A Lincoln County Hospital nurse with a hidden heart condition has raised £5,000 for British Heart Foundation’s life-saving research.
Vicky Burton, who works as a deputy sister, was suffering with heart palpitations and shortness of breath around 10 years ago at the age of 21.
The 32-year-old spoke to a colleague who carried out an electrocardiogram (ECG) test, which detected an abnormal heart rhythm.
An echocardiogram was carried out by doctors which revealed she had a faulty mitral valve, which wasn’t closing properly so caused it to leak.
Heart defects are diagnosed in at least one in 180 births and Vicky’s condition developed before she was born and had previously remained undetected.
Vicky, who has two sons (Leo 12 and Charlie 9), attended yearly check-ups after the diagnosis to monitor the condition, but the vale progressively worsened.
She required open heart surgery in 2014, with the procedure being carried out by Professor Gavin Murphy, BHF Professor of Cardiac Surgery at Glenfield Hospital in Leicester.
She underwent an annuloplasty to repair the faulty mitral valve and remained in hospital for nine days.
Many benefit from the research and advances made possible by the BHF, who fund research to understand the basic science of valve disease towards finding a medicine to stop it in its tracks.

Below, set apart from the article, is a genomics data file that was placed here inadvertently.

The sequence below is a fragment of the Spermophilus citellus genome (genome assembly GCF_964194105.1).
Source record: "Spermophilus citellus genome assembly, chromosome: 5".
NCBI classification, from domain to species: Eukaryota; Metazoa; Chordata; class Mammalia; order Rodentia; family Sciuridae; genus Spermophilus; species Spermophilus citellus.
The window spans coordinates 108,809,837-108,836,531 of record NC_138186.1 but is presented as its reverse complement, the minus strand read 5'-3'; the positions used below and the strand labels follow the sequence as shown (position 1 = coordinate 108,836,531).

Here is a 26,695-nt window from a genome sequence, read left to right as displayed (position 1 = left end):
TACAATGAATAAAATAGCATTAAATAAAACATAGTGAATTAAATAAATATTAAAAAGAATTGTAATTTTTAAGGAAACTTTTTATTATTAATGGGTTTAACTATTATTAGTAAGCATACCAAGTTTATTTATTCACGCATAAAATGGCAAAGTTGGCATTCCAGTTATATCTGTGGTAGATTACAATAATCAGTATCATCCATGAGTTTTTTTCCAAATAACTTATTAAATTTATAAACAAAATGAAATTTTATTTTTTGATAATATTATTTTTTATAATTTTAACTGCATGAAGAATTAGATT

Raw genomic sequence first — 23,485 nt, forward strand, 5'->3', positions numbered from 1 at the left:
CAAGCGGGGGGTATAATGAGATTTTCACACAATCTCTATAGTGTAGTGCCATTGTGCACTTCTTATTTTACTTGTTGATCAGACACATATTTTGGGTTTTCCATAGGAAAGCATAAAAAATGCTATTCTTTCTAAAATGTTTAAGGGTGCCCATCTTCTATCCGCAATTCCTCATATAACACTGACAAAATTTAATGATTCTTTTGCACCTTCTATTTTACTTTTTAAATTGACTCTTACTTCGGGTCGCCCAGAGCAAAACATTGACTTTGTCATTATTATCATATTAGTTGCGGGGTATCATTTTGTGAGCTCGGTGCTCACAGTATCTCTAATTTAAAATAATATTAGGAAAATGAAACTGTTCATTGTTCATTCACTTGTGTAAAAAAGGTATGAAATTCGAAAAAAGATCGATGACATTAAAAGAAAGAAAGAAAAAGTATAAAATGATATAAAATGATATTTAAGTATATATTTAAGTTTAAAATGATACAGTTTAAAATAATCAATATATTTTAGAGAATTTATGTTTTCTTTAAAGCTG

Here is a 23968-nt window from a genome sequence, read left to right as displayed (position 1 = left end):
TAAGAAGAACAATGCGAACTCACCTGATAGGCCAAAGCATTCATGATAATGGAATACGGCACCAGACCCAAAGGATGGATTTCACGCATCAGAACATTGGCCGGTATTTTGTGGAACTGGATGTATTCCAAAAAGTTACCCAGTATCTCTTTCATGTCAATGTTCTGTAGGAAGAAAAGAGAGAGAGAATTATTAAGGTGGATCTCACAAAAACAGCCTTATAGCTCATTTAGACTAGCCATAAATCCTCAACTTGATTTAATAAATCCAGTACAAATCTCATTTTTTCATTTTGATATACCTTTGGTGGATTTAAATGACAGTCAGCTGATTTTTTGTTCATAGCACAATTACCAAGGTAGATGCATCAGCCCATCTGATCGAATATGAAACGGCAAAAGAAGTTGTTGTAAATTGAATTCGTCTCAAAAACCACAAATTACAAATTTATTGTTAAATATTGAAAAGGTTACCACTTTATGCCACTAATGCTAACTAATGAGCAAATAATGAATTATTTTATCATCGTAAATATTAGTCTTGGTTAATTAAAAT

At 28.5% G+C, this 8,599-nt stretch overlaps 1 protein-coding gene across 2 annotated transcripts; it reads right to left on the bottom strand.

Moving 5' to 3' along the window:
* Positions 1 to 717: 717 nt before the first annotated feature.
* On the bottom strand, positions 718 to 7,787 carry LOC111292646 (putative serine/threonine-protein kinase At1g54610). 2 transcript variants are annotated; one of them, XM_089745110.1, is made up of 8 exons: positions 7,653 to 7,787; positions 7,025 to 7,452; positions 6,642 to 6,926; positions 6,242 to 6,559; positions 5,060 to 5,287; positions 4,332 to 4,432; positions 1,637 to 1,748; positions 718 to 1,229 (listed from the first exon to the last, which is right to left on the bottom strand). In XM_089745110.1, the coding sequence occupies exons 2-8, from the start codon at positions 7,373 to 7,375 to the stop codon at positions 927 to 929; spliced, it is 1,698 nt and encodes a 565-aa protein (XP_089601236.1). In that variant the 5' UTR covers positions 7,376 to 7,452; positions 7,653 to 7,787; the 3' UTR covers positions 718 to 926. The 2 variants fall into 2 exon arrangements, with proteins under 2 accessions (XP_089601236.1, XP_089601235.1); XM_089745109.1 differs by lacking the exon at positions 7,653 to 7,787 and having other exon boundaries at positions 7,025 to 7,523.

Vicky hosted a charity ball in aid of the charity which was held at the Bentley Hotel in Lincoln, where she raised £5,218. This is enough money for the BHF to fund one month’s research to grow new blood vessels.
She said: “It was shocking to find out I would need open heart surgery, as for years my heart condition had remained stable. I was worried if I would recover and was more worried for my sons, because they were at such a young age at the time.
“The surgery has left me with a 20cm scar on my chest, which has taken a while to come to terms with.
“However, thanks to the research carried out by the BHF, there was a positive outcome to my surgery. The only real difference this has made to my lifestyle is that I need to take two tablets at night to stabilise my heart rate.
“I felt it was the time to give something back to an amazing charity which is obviously very close to my heart, so I was thrilled that the ball managed to raise more than £5,000 for the BHF. I want to say a big thank you to everyone who supported the event.”
BHF’s Fundraising Manager for Lincolnshire, Gary Burr, added: “We never cease to be amazed by the extraordinary ways people like Vicky fundraise for the BHF and we’re incredibly grateful for the money she has raised.
“We urgently need more people to help power our life saving research in our aim to beat heartbreak forever. That’s why we’re calling on everyone across the UK to organise their own fundraising event to help support the vital work of the BHF.”